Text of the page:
Live-blogging Doctor Who Season Seven: "Dinosaurs on a Spaceship"
Posted 15 September 2012 in Doctor Who by Catriona
There were dinosaurs. And they were on a spaceship. That’s it.
Okay, it was a bit more complicated than that.
We open with the Doctor being sexually assaulted by Queen Nefertiti in Egypt in 1334BC. Fortunately for him, he’s interrupted by a call from the Indian Space Agency, who have detected a spaceship heading towards Earth and intend to blow it from the sky unless the Doctor can do something to divert it. Filled with the sudden, slightly inexplicable desire for a “gang”, the Doctor picks up John Riddell, an Edwardian big-game hunter, and then materialises around Rory and Amy in their living room, picking up Rory’s father Brian in the process.
They materialise on the spaceship, which they find is, just as the title promised, filled with dinosaurs.
BRIAN: A spaceship … driven by dinosaurs?
DOCTOR: Brian, please! That would be ridiculous. They’re probably just passengers.
The Doctor heads off with Rory and Brian to find the engines, which turn out to be on a beach, which is only slightly more surprising than the fact that they then get attacked by pterodactyls. Meanwhile, Amy (momentarily distracted by the more-than-slightly disturbing flirting between Nefertiti and Riddell) manages to get the computers to reveal that the vessel is a Silurian ark, looking for a new world. So what went wrong?
The answer to that is, roughly, Argus Filch. Or, more accurately, Solomon, an inter-galactic black-market trader, who has come aboard the ark with his two cut-price robots to gather the dinosaurs for sale. When the Silurians wouldn’t trade, the robots threw them out of the airlocks, a few at a time (see “What didn’t work for me”). But then Solomon was savaged by some raptors, in what isn’t really an example of contrapasso, but I really wanted to use that word for some reason, and now he can’t stand. Through a combination of threats and actually shooting people (namely, Brian), he convinces the Doctor to work on his legs sufficiently that he can stand (whereupon Nick and I said to each other, “Well, my title is purely honorary, and Harry here is only qualified to work on sailors”).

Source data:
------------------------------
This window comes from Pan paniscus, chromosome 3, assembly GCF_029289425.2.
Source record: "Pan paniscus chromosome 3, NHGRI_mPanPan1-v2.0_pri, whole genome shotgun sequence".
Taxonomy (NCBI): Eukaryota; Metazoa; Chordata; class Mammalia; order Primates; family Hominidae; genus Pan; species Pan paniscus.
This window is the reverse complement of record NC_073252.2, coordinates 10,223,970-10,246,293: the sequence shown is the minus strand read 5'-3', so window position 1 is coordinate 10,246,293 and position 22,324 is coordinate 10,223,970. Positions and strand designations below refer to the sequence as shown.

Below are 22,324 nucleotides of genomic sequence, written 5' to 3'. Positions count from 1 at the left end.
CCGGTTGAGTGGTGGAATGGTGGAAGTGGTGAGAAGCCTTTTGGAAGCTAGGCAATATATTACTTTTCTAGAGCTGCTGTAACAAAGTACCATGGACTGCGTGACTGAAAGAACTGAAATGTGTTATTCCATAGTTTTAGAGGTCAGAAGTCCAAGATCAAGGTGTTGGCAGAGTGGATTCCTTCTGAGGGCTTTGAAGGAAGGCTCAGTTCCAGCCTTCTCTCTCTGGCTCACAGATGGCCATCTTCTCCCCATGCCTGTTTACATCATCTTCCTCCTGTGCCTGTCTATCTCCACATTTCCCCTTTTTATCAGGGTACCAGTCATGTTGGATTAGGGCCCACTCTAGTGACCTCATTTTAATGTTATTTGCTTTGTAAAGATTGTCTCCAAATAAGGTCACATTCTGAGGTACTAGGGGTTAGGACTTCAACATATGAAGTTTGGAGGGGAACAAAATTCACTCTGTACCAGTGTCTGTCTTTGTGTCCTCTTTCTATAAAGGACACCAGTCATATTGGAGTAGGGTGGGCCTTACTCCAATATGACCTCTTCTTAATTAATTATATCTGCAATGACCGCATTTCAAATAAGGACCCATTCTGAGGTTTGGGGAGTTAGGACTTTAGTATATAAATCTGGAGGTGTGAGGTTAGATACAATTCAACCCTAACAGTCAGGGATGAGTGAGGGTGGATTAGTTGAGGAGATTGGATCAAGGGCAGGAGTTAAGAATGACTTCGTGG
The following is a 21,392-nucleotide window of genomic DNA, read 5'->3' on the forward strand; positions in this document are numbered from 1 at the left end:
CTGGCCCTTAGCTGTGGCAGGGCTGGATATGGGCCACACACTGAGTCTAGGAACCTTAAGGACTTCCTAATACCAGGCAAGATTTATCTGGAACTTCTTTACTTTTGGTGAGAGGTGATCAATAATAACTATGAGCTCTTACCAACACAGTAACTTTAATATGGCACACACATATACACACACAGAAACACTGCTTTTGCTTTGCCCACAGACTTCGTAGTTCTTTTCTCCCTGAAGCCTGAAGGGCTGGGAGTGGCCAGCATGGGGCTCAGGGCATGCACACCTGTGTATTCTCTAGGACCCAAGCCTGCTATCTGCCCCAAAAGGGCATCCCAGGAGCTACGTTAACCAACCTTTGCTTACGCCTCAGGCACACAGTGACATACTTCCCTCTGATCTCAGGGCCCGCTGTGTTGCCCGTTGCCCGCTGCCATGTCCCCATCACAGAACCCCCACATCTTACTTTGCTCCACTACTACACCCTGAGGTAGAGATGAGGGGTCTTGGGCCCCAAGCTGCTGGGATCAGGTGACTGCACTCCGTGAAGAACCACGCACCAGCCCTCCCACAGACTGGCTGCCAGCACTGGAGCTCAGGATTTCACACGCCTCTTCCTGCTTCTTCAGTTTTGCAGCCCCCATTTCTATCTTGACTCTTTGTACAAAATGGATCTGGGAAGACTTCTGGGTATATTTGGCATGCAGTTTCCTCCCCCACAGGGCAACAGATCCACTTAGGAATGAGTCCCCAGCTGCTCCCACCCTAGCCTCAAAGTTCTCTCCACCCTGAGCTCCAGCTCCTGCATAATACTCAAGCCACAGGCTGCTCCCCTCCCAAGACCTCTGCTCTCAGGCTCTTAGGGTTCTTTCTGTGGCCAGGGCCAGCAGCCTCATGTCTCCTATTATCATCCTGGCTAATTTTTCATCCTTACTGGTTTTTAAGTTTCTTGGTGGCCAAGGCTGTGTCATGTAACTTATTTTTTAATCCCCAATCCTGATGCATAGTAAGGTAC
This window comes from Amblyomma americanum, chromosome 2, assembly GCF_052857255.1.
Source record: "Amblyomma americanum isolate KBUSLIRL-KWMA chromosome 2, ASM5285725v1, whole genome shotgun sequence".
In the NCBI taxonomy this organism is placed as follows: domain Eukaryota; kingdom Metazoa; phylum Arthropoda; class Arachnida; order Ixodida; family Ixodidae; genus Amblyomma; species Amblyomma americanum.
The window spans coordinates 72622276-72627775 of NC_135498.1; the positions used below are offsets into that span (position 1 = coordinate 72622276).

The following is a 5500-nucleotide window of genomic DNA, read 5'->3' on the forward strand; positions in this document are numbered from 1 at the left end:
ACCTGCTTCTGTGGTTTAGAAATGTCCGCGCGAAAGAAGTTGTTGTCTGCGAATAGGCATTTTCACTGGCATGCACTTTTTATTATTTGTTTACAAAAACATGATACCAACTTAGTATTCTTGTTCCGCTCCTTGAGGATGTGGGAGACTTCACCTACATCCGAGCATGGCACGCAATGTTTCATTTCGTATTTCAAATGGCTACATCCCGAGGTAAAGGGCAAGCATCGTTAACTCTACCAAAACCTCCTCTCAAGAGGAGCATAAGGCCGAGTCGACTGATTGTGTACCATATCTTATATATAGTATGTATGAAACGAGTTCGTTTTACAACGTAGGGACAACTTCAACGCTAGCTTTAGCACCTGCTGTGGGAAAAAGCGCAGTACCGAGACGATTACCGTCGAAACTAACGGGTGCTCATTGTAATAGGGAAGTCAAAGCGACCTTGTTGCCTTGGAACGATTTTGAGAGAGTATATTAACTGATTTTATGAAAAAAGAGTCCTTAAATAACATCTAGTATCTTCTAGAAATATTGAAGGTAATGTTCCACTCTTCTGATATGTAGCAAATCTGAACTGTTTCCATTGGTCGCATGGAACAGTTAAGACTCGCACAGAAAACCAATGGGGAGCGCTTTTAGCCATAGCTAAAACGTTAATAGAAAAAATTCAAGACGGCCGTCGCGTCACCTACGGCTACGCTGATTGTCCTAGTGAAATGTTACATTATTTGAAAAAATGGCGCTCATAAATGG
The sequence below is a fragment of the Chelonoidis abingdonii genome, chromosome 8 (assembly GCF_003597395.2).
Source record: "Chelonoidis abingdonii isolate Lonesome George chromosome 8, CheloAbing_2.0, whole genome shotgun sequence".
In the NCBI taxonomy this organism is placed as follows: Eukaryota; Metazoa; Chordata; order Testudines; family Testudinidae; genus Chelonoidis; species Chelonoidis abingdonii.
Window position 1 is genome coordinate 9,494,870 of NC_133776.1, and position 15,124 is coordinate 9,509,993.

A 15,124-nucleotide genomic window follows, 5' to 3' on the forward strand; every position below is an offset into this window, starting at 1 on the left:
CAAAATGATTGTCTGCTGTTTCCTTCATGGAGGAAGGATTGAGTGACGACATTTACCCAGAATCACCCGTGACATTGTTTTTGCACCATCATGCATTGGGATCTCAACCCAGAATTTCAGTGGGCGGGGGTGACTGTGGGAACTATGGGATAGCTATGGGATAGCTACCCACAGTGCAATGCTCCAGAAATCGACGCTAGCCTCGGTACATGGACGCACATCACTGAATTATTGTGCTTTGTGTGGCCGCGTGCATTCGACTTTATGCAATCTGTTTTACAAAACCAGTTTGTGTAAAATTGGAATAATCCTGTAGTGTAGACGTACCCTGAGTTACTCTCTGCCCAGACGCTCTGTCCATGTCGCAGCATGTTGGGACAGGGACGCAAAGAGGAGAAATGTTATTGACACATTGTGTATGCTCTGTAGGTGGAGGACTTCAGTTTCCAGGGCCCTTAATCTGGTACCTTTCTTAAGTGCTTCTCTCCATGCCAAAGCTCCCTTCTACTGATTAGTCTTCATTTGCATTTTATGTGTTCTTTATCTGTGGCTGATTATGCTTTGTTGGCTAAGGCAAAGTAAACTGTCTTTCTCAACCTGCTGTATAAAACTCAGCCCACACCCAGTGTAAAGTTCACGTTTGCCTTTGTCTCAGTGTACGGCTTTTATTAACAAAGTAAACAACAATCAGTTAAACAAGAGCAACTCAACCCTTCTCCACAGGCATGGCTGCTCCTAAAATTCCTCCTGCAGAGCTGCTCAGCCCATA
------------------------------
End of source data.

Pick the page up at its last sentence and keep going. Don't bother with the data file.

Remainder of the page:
Among all these hijinks, which included riding a triceratops and the following dialogue:
DOCTOR: Have you got any vegetative material in your pants?
BRIAN: Just my balls.
which I’m a bit surprised they got away with in this time slot, the Doctor has run out of time to divert the ark, and the Indian Space Agency has targeted them with missiles. The Silurian ark needs to be piloted by two people of the same genetic line, which is a bit fortunate and a lovely bonding experience for the Williams men, so they can divert it from the Earth, but there’s still the question of the missiles.
So the Doctor manages to divert the missiles so that they blow up Solomon’s spaceship (rescuing Queen Nefertiti from his nefarious clutches at the same time), leaving us with a moral dilemma that we can discuss in the comments.
We end (almost, excluding Nefertiti running off with Riddell for completely inexplicable reasons) with a really quite lovely moment of Brian just sitting with a packed lunch, dangling his legs out of the open doors of the TARDIS, and watching the Earth below.
What didn’t work for me in this episode